92 As discussed. even if this is not the case. and where. see again: Alfred Schmidt. in consequence. Metaphysics can offer freedom only where it negates humanity in its cognitive and worldly forms. 261). However. Kierkegaard. whose philosophy is certainly less inclined to hypostatic conceptions of the conditions of human being than that of Kierkegaard. p. 93 On the relation between metaphysics and humanism in Adorno’s thought. and he expresses a measured sympathy for Kierkegaard’s work. p. both assert. therefore. there are a couple of points where he expresses a view on Jaspers’s metaphysics. or only through the self-negating self-interpretation of both humanity and metaphysics. p. originally published in 1933. 73. ‘Trennung von Metaphysik und Ontologie bei Karl Jaspers’.93 However. Jaspers very rarely even acknowledges the presence of Adorno. both Adorno and Jaspers view metaphysics as a precondition of human truth and human freedom. In view of the widespread association of Jaspers with Kierkegaard. in short. in: Dieter Henrich and Rolf-Peter Horstmann (eds). In Adorno’s oeuvre. Kierkegaard. 228). which gives rise to communication. is always a relation of negative interpretation and negative self-interpretation. and very short piece on Kierkegaard. p. Both consequently intimate that his limitation of human authenticity to interiority only explains existence in formally closed categories—as an illusory ‘private sphere’ (Adorno) or as ‘the complete renunciation of the world’ (Jaspers). . ‘Adorno—ein Philosoph des realen Humanismus’. The post-Kierkegaardian idea of a hermeneutics of disjuncture and despair is clearly intended for the ﬂeeting capture and interpretation of the dialectical contents of such metaphysics. naturally. both interpretive methods which are informed by a conception of negative metaphysics. to its obtained unity.95 There 92 For the relevance of this term to Jaspers. Vernunft und Existenz. Adorno’s negative dialectics and Jaspers’s negative hermeneutics are. in the afterword to the new edition (1962) of Adorno’s earliest book on Kierkegaard.ARTICLE IN PRESS 80 C. in fact. 1988) 323–329. Metaphysik nach Kant? Stuttgarter Hegel-KongreX 1987 (Stuttgart: Klett. as a philosophy ‘which always knew itself to be counter-posed to the equation of metaphysics with a doctrine of the ahistorically unchangeable’ (Adorno. this may have some relevance for Jaspers. 70. can only be construed dialectically. in which reason distantly deciphers the transcendence of its true contents. 94 Both Adorno and Jaspers claim that Kierkegaard fails in his endeavour to account for the truth of human existence outside the formal structures of idealism. cipherinterpretation and the interpretive fragmentation of reason. (See Adorno. both Jaspers and Adorno are clearly engaged in a salvaging re-reading of Kierkegaard. but it can only be this truth as a dialectical truth. it allows itself to be critically and transformatively experienced as other than pure metaphysics. One of these comes in a very late. not be taken to imply that Adorno and Jaspers have identical views in their claims about metaphysics.94 The fact that these similarities exist should. Jaspers. p. and so allows itself to be fractured and transformed by its attempt to think this truth. thus. is the truth of humanity. see: Jeanne Hersch. they also argue against classical dualist metaphysics and against idealist reconstructions of metaphysical elements as positive properties of reason. 95 Neither Adorno nor Jaspers pronounce extensively on the metaphysical implications of the other’s work. Thornhill / History of European Ideas 31 (2005) 61–84 critical inadequacy for truth. Metaphysics. although occasionally in his postwar works he intimates a passing sympathy for some aspects of the theory of the dialectic of Enlightenment (Vom Ursprung und Ziel der Geschichte. and of itself. where it negates itself as a prior order of being. by interpreting the Kierkegaardian motif of metaphysical despair as a hermeneutical impulse. In this short note Adorno revises his earlier rather relentless critique of Kierkegaard. The liberating contents of metaphysics. Adorno’s willingness to rehabilitate Kierkegaard provides an opening for some kind of dialogue with Jaspers. The relation to truth. 15).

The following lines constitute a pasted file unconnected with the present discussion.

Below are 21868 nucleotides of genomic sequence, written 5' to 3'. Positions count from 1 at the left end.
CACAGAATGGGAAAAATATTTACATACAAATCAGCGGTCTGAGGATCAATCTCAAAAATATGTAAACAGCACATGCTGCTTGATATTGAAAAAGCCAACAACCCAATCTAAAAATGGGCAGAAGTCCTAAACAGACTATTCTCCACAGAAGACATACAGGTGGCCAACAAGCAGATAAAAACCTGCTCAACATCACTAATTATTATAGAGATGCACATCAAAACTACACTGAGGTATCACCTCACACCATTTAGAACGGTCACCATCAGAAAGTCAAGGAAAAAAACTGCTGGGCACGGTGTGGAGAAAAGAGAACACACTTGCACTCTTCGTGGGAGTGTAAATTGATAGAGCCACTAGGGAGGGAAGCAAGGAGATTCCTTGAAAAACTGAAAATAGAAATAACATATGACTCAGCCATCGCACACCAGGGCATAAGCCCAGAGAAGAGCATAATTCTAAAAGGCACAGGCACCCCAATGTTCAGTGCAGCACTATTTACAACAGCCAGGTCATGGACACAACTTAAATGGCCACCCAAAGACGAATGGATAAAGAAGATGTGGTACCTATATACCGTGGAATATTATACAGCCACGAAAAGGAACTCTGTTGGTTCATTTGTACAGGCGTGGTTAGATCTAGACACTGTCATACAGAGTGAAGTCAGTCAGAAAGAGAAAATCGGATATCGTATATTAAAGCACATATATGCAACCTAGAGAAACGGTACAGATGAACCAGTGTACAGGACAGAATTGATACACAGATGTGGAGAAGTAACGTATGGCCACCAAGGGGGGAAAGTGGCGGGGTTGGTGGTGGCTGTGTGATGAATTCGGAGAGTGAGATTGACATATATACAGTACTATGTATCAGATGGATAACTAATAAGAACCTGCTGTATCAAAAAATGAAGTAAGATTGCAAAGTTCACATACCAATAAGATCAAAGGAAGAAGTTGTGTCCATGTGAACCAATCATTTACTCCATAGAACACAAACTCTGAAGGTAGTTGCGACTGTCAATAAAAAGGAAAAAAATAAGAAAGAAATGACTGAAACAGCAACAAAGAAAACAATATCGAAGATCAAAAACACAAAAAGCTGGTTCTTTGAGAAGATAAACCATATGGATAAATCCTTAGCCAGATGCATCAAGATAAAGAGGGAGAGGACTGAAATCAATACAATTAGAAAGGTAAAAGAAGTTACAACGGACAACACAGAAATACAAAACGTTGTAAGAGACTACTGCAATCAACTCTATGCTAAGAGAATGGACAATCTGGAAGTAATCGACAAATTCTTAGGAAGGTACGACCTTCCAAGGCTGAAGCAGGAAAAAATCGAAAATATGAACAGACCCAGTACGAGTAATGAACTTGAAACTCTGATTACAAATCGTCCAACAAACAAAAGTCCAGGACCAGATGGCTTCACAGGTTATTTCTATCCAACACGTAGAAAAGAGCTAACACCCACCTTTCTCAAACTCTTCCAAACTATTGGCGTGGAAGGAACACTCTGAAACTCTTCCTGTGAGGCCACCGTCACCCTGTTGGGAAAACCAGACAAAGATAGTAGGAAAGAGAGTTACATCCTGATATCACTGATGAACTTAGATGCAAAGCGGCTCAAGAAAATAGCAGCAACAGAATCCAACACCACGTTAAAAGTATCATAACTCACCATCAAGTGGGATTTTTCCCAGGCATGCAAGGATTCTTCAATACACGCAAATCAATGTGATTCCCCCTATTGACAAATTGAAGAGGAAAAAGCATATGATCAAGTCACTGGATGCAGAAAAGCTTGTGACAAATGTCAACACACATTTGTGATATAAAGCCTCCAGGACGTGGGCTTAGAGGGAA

in his one direct observation on Jaspers’s metaphysics he accuses Jaspers of promoting a subjectivist ‘regression’ of metaphysics which reinaugurates metaphysics as an ideal order of consciousness. Kant-Studien (1961–1962) 53. who attempts to extract from Aristotle a critical dualism and a doctrine of radical autonomy. Adorno. 100 Adorno. however. on the other hand. the Aristotelian. pp.’ Adorno concludes. is therefore decisively after metaphysics. 441–489. in contrast. and Jaspers. 73. p. Kant. Platons Lehre von der Wahrheit. ‘Uber den Humanismus’. who expressly views ideas as lived moments of experience. Heidegger. In this contrast between Adorno. Negative Dialektik. Jaspers and Adorno are very close to each other in the humanization of metaphysics which they propose. 43. it might be noted that Jaspers is a very unusual Platonist. the Platonist. As discussed. 90. 703.98 Equally importantly. the neo-Kantians. like Heidegger. is quite clear that the human does not yet exist as the human. For Adorno and Jaspers. but is interpretable only as metaphysical. for it provides at least an imaginary vocabulary in which human reason can experience itself as other than the formed reality into which it is pressed.96 Adorno. 99 Jaspers. Adorno. yet dialectical humanity. ‘Subjectively liberated experience and metaphysical experience. p.97 In this respect. likewise.100 Despite these distinctions. Mit einem Brief u ¨ber den Humanismus (Bern: Francke. p. certain fundamental distinctions between them in these debates. and he claims Aristotle as his own forebear.101 or entirely to exclude metaphysical elements from the scope of human knowledge. ‘Existenziale Platondeutung’. Psychologie der Weltanschauungen. as the philosopher who originally thematizes and seeks to overcome the metaphysical breach between truth and reality.103 Jaspers. pp. Jaspers identiﬁes the deepest meaning of metaphysics in its articulation of a logic of subjective experience. Negative Dialektik. however. p. p. Vernunft und Existenz. sees the signiﬁcance of metaphysics in its insistence that the absolute objects of reﬂection are outside the limits of identity-thinking and disclose to reason the existence of contents which are not identical with itself. 102 ¨ Martin Heidegger. Indeed. Adorno must necessarily view Jaspers. On this. Kritik der reinen Vernunft. 97 96 . 242. 61. 60.99 in direct opposition to Heidegger’s authoritarian-functionalist brand of Aristotelianism. For instance. metaphysics possesses a profound. cannot be viewed as the property of an ‘isolated I’ or as residing in Jaspers. and that Adorno is a rather unconvincing Aristotelian. he asserts. The contrast does therefore not have the force which it might otherwise possess. therefore.102 The place of the authentically human. and the freedom of the human is always a condition of practical autonomy which evolves at the end of all metaphysical determinacy and heteronomy. which gives individual existence a clear primacy over objects of reﬂection.ARTICLE IN PRESS C. Kant und das Problem der Metaphysik. see: Ottomar Wichmann. 98 Adorno. rather perversely asserts that Aristotle’s philosophy is the ﬁrst true metaphysics. Thornhill / History of European Ideas 31 (2005) 61–84 81 are also. as a covert idealist. for Kant. not pure essences. and in their views on the possible intersection of metaphysics and human freedom. to be sure. and Heidegger all attempt either to transform metaphysics into the foundations of a human reality. 103 Adorno. Humanity. Metaphysik. or has pressed itself. 101 Kant. the neo-Kantians and Heidegger. 1947) 76–77. p. 41. 397. always ‘converge in humanity’. Jargon der Eigentlichkeit. in his reconception of metaphysics Jaspers implicitly places himself in a Platonist line of thinking. p.